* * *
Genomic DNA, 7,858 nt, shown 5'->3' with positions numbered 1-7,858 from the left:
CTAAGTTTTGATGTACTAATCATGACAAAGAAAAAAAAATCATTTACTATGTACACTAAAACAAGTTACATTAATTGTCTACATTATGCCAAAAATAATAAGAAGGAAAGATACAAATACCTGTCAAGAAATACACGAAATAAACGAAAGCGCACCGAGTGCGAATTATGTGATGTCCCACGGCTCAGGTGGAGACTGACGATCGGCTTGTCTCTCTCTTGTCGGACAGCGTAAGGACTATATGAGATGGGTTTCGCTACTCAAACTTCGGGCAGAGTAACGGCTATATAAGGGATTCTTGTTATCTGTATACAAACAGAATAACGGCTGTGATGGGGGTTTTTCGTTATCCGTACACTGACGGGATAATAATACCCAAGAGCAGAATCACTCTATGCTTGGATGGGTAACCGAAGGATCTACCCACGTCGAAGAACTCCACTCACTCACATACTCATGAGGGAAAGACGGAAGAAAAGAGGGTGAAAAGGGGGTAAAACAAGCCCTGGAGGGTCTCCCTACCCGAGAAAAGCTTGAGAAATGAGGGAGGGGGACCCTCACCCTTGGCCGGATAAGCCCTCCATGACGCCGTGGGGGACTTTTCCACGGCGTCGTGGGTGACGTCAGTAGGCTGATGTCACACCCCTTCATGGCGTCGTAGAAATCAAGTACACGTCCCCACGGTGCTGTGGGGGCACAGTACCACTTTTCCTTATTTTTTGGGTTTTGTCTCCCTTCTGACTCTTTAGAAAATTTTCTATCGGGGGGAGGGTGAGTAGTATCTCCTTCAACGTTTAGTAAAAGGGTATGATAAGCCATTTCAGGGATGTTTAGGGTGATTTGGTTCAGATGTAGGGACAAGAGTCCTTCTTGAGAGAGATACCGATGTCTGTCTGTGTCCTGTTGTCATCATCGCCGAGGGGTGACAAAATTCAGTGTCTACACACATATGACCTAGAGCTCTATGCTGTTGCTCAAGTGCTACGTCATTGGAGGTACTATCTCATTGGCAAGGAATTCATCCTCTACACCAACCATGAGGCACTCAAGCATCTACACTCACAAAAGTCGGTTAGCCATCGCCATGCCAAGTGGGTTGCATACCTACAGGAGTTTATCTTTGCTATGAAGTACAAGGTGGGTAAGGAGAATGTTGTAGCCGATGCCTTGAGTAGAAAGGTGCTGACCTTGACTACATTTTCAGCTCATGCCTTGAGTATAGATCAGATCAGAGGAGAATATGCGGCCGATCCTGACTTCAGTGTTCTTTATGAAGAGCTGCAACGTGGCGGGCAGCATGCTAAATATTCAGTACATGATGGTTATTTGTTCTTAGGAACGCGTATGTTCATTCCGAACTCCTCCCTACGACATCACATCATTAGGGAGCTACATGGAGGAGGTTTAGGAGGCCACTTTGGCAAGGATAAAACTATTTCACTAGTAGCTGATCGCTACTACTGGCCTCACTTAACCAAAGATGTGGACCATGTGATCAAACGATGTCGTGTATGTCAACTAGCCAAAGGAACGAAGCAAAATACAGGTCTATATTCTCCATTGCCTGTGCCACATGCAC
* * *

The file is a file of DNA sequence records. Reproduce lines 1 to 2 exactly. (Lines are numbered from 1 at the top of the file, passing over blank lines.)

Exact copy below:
Genomic DNA, 7,858 nt, shown 5'->3' with positions numbered 1-7,858 from the left:
CTAAGTTTTGATGTACTAATCATGACAAAGAAAAAAAAATCATTTACTATGTACACTAAAACAAGTTACATTAATTGTCTACATTATGCCAAAAATAATAAGAAGGAAAGATACAAATACCTGTCAAGAAATACACGAAATAAACGAAAGCGCACCGAGTGCGAATTATGTGATGTCCCACGGCTCAGGTGGAGACTGACGATCGGCTTGTCTCTCTCTTGTCGGACAGCGTAAGGACTATATGAGATGGGTTTCGCTACTCAAACTTCGGGCAGAGTAACGGCTATATAAGGGATTCTTGTTATCTGTATACAAACAGAATAACGGCTGTGATGGGGGTTTTTCGTTATCCGTACACTGACGGGATAATAATACCCAAGAGCAGAATCACTCTATGCTTGGATGGGTAACCGAAGGATCTACCCACGTCGAAGAACTCCACTCACTCACATACTCATGAGGGAAAGACGGAAGAAAAGAGGGTGAAAAGGGGGTAAAACAAGCCCTGGAGGGTCTCCCTACCCGAGAAAAGCTTGAGAAATGAGGGAGGGGGACCCTCACCCTTGGCCGGATAAGCCCTCCATGACGCCGTGGGGGACTTTTCCACGGCGTCGTGGGTGACGTCAGTAGGCTGATGTCACACCCCTTCATGGCGTCGTAGAAATCAAGTACACGTCCCCACGGTGCTGTGGGGGCACAGTACCACTTTTCCTTATTTTTTGGGTTTTGTCTCCCTTCTGACTCTTTAGAAAATTTTCTATCGGGGGGAGGGTGAGTAGTATCTCCTTCAACGTTTAGTAAAAGGGTATGATAAGCCATTTCAGGGATGTTTAGGGTGATTTGGTTCAGATGTAGGGACAAGAGTCCTTCTTGAGAGAGATACCGATGTCTGTCTGTGTCCTGTTGTCATCATCGCCGAGGGGTGACAAAATTCAGTGTCTACACACATATGACCTAGAGCTCTATGCTGTTGCTCAAGTGCTACGTCATTGGAGGTACTATCTCATTGGCAAGGAATTCATCCTCTACACCAACCATGAGGCACTCAAGCATCTACACTCACAAAAGTCGGTTAGCCATCGCCATGCCAAGTGGGTTGCATACCTACAGGAGTTTATCTTTGCTATGAAGTACAAGGTGGGTAAGGAGAATGTTGTAGCCGATGCCTTGAGTAGAAAGGTGCTGACCTTGACTACATTTTCAGCTCATGCCTTGAGTATAGATCAGATCAGAGGAGAATATGCGGCCGATCCTGACTTCAGTGTTCTTTATGAAGAGCTGCAACGTGGCGGGCAGCATGCTAAATATTCAGTACATGATGGTTATTTGTTCTTAGGAACGCGTATGTTCATTCCGAACTCCTCCCTACGACATCACATCATTAGGGAGCTACATGGAGGAGGTTTAGGAGGCCACTTTGGCAAGGATAAAACTATTTCACTAGTAGCTGATCGCTACTACTGGCCTCACTTAACCAAAGATGTGGACCATGTGATCAAACGATGTCGTGTATGTCAACTAGCCAAAGGAACGAAGCAAAATACAGGTCTATATTCTCCATTGCCTGTGCCACATGCAC